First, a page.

Flirt at work?

    How romantic relationships between co-workers are viewed varies greatly across cultures and generations. However, Magda Kufrej, a career coach and founderGründer(in)founder of the online consultancy Work Ally, believes that love at work is becoming increasingly destigmatized. In past generations, far fewer women participated in the workforcehier: Erwerbsbevölkerungworkforce, and those who did were excluded from many professions.  Today, women work alongside men on every management level and in a much wider variety of workplaces than in the past. This increases the chances of (heterosexual) couples forming. “It’s way (ifml.)hier: vielway more difficult to find a partner outside work today, because you simply don’t have the time,” says Kufrej. Based on a 40-hour workweek, most people spend about 90,000 hours of their lifetimes with co-workers. Some data suggest that Americans between the ages of 20 and 50 spend four times as much time with colleagues as they do with friends. Although remote workArbeit im Homeofficeremote work probably hasn’t made flirting easier, digital interaction can still be a way to meet somebody.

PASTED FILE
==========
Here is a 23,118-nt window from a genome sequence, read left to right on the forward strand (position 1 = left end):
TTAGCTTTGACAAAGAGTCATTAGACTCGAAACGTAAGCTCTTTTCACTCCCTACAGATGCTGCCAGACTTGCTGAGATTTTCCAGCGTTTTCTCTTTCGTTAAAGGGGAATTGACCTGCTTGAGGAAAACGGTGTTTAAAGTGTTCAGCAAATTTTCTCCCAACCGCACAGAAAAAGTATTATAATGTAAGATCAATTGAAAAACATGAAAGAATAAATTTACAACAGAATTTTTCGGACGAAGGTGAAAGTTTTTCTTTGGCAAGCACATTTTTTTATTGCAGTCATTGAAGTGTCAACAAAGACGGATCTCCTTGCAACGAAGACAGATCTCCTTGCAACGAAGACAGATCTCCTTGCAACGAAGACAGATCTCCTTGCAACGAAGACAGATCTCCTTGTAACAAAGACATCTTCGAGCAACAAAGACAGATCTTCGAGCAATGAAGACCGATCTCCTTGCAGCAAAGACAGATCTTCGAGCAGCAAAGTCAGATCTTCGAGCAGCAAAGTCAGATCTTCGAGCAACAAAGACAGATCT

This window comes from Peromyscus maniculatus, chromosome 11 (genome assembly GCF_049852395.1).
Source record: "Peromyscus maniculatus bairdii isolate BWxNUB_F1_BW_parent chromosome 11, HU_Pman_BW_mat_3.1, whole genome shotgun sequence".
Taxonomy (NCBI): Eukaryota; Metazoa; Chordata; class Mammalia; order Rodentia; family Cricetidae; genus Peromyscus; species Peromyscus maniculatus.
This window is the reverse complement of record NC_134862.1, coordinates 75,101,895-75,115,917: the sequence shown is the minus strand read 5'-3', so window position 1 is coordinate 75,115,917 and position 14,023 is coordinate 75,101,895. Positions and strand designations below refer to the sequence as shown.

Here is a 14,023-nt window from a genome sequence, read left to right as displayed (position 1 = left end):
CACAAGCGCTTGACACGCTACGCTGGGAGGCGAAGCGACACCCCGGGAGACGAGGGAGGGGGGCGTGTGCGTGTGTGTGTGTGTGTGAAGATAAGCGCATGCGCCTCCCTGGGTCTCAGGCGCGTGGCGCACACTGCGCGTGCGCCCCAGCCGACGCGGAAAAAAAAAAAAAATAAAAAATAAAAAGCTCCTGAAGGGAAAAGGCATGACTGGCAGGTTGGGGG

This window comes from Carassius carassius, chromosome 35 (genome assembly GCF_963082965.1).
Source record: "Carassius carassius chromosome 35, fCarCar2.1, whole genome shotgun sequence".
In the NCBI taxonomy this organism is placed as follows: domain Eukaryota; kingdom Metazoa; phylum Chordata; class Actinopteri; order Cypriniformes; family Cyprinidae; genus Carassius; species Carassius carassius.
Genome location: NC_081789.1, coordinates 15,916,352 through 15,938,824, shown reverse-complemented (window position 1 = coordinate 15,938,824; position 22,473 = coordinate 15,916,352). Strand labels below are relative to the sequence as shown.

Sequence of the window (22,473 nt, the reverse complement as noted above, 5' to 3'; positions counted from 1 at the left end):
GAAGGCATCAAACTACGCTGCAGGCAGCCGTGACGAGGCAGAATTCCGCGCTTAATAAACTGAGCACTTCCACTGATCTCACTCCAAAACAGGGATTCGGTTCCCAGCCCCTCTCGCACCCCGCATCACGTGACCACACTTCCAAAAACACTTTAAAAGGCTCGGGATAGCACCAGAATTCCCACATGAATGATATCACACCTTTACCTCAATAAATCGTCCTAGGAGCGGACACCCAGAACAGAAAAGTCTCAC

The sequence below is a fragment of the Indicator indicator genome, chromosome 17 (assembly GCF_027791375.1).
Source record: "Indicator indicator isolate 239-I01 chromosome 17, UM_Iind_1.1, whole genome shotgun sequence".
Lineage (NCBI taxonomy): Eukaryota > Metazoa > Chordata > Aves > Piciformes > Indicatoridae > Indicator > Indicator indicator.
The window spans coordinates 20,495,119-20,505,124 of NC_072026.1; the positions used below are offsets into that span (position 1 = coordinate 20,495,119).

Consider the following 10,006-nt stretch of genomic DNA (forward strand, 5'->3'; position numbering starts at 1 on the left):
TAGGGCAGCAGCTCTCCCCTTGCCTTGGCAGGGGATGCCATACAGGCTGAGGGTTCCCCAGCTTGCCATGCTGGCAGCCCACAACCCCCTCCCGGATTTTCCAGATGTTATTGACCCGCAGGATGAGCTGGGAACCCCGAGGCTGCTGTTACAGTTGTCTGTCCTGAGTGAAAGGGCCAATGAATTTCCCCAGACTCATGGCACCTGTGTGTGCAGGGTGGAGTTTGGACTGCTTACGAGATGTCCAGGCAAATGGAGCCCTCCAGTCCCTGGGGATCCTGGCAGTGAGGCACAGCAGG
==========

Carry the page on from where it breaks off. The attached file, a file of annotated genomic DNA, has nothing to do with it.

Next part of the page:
Risky business

    There are still many who are against the idea of romance at work. Some see it as simply unprofessional, a distractionAblenkungdistraction from work or even as unfair to other colleagues. Opponents of relationships in the workplace also point sth. outauf etw. hinweisenpoint out that there are inherentdazugehörendinherent risks, as anyone who’s had a “bad break-up” can imagine. The risks are greater when it comes to people in positions of power — and so are the consequences of breaking the rules.  In 2023, BP’s chief executiveKonzernchef(in)chief executive, Bernard Looney, had to resign after admitting he had not been completely honest about the number of colleagues with whom he’d had personal relationships. In 2019, McDonald’s CEO (chief executive officer)Geschäftsführer(in)CEO Stephen Easterbrook was sack sb. (ifml.)jmdn. feuernsacked (and fine sb.jmdm. eine Geldstrafe auferlegenfined) as a result of a relationship he’d had with an employee, in violationVerletzungviolation of company policy. And after British TV presenter Phillip Schofield was forced to resign because of a relationship with a younger colleague, his former employer, the media group ITV, introduced new rules requiring members of staff to declare any workplace relationships.